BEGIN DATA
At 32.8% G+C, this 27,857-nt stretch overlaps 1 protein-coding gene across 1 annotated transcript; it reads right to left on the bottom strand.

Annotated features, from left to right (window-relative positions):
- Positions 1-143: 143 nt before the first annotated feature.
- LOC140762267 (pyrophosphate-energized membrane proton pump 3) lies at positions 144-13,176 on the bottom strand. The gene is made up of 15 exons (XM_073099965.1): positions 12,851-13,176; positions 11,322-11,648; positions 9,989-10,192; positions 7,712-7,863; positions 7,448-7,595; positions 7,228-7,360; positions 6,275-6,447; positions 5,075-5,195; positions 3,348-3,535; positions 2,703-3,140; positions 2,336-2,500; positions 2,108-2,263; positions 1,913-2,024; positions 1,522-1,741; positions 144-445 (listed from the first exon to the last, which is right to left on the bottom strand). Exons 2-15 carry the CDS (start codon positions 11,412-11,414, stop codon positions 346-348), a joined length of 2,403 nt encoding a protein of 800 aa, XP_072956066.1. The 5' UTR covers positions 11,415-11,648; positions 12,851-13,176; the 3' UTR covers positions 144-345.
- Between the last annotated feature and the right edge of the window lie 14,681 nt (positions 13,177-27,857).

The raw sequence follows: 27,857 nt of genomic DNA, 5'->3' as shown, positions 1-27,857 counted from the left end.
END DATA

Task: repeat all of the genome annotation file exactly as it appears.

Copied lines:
At 32.8% G+C, this 27,857-nt stretch overlaps 1 protein-coding gene across 1 annotated transcript; it reads right to left on the bottom strand.

Annotated features, from left to right (window-relative positions):
- Positions 1-143: 143 nt before the first annotated feature.
- LOC140762267 (pyrophosphate-energized membrane proton pump 3) lies at positions 144-13,176 on the bottom strand. The gene is made up of 15 exons (XM_073099965.1): positions 12,851-13,176; positions 11,322-11,648; positions 9,989-10,192; positions 7,712-7,863; positions 7,448-7,595; positions 7,228-7,360; positions 6,275-6,447; positions 5,075-5,195; positions 3,348-3,535; positions 2,703-3,140; positions 2,336-2,500; positions 2,108-2,263; positions 1,913-2,024; positions 1,522-1,741; positions 144-445 (listed from the first exon to the last, which is right to left on the bottom strand). Exons 2-15 carry the CDS (start codon positions 11,412-11,414, stop codon positions 346-348), a joined length of 2,403 nt encoding a protein of 800 aa, XP_072956066.1. The 5' UTR covers positions 11,415-11,648; positions 12,851-13,176; the 3' UTR covers positions 144-345.
- Between the last annotated feature and the right edge of the window lie 14,681 nt (positions 13,177-27,857).

The raw sequence follows: 27,857 nt of genomic DNA, 5'->3' as shown, positions 1-27,857 counted from the left end.